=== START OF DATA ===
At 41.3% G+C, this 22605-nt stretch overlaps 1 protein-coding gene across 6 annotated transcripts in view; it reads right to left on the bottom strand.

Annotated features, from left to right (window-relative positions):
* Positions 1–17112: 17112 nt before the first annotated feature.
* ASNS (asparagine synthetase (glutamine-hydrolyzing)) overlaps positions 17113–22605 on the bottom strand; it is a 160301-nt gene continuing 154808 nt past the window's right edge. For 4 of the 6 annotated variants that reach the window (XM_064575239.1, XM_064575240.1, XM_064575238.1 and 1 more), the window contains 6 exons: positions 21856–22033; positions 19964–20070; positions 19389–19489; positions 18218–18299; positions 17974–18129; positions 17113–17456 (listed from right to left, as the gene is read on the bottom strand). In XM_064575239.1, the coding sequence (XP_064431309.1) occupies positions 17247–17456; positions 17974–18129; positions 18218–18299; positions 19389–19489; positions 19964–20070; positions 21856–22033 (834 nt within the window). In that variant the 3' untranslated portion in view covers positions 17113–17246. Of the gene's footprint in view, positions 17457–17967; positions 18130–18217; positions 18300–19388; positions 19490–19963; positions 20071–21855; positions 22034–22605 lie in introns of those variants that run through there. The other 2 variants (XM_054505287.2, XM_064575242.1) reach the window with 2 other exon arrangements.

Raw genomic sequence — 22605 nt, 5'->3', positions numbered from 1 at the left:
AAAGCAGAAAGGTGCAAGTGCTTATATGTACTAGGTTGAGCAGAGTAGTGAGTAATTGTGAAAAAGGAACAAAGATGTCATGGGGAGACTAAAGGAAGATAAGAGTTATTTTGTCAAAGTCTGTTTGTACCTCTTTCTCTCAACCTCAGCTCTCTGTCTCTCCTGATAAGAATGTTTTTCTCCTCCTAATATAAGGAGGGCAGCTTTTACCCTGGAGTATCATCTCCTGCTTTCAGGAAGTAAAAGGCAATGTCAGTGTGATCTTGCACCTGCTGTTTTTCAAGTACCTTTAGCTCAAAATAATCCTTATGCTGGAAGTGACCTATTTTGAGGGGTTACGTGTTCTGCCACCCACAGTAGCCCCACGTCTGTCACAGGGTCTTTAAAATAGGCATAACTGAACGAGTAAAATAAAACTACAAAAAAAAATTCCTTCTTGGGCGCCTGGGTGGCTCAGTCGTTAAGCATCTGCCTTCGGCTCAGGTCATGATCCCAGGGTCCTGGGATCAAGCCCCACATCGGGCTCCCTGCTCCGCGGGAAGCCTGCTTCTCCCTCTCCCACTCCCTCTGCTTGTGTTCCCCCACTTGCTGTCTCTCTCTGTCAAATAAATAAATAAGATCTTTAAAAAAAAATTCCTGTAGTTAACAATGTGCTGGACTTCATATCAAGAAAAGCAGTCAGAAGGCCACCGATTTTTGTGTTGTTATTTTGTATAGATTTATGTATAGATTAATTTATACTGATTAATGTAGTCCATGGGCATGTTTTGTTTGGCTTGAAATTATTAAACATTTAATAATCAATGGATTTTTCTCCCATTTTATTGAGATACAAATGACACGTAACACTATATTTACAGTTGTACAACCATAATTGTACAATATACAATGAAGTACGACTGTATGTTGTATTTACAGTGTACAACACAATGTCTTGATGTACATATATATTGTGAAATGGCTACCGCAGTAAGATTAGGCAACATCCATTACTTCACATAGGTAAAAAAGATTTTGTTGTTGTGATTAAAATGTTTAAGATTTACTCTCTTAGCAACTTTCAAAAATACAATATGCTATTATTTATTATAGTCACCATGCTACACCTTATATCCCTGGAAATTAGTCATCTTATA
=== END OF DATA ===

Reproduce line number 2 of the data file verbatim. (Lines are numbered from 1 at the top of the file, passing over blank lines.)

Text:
Annotated features, from left to right (window-relative positions):